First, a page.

Bitcoin Basics for Lawyers

NC Legal Hackers is promoting this event:

Check out Bitcoin Basics for Lawyers on Wednesday, October 21 at 12:00pm at the Mecklenburg County Bar
2850 Zebulon Ave, Charlotte, North Carolina 28208

CLE Credit:
1.0 General Hour

Fees:
Attorney Rate: $75
Paralegal Rate: $35
General Public Rate: $25

Special Info:
11:45 a.m. Registration
12 p.m.1 p.m. CLE Training

Program & Speakers:

What is Bitcoin? You’ve heard the term, but what is it, exactly? How does it work? How do people use it? What are the implications for the law and tax policy? How will the use of Bitcoin affect the practice of law in state and federal court? What do lawyers need to know about this emerging technology?

Benjamin Wilson is the founder of deliverypath, a software development firm in Charlotte, NC. He likes to understand each of his client’s businesses and seeks opportunities to increase efficiency and reduce costs. He likes to solve problems and stay on top of new technologies. He’s a hacker, a serious Bitcoin enthusiast, a photographer, and a cyclist. Speaking on the basics of the exciting new Bitcoin technology, he will present an overview of the history, terminology, and usage of Bitcoin in the local and global economy. In addition to addressing Bitcoin’s origins, he will also demonstrate a live Bitcoin transaction. Your questions will be answered along with some insightful opinion about where the technology is going and how it will inevitably impact us all in the coming decade.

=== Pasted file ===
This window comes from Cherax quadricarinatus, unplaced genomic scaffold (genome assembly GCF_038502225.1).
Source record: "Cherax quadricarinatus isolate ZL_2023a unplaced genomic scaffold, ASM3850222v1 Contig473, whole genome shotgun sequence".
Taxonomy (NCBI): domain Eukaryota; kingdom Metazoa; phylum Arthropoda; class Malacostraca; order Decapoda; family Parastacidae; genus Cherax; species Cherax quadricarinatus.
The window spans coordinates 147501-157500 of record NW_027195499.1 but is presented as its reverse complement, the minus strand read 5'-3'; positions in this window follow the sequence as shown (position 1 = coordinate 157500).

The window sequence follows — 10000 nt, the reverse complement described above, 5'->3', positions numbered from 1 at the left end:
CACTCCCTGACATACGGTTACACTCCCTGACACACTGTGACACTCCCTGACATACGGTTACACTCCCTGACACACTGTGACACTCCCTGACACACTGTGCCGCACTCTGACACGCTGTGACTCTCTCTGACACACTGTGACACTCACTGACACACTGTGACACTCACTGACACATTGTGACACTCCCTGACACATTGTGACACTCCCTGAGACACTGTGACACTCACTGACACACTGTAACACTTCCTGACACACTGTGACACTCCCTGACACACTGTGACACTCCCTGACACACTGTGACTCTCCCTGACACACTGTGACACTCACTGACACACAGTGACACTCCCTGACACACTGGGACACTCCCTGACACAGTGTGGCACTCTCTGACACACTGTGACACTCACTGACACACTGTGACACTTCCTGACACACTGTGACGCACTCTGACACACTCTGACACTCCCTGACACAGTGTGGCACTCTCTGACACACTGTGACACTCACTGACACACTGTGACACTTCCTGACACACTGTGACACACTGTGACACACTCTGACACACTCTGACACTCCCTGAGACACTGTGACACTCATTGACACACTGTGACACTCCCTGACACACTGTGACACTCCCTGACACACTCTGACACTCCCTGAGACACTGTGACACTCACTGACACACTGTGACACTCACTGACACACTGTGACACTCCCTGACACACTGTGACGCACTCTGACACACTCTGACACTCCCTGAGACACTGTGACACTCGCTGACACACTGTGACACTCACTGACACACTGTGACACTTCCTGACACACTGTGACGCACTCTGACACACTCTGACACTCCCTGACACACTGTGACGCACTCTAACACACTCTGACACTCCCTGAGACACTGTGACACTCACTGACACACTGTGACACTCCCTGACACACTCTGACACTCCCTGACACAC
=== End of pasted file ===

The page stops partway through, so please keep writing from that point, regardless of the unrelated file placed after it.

Jacob Long is a graduate of the University of Georgia and the William H. Bowen School of Law in Little Rock, Arkansas. He was admitted to the Florida Bar in 2013. Throughout his career, he has aided startups in the technology and marketing fields. He has a passion in the intersection of law, technology, and economics. He has written extensively about the manner in which private law, alternate dispute resolution, and polycentric legal systems are being aided and developed through emerging technologies. He will be addressing the manner in which legal and governmental systems currently treat Bitcoin, the regulation of its use, and the drastic changes to the traditional conceptions of law and the legal order brought about by the Bitcoin technology.

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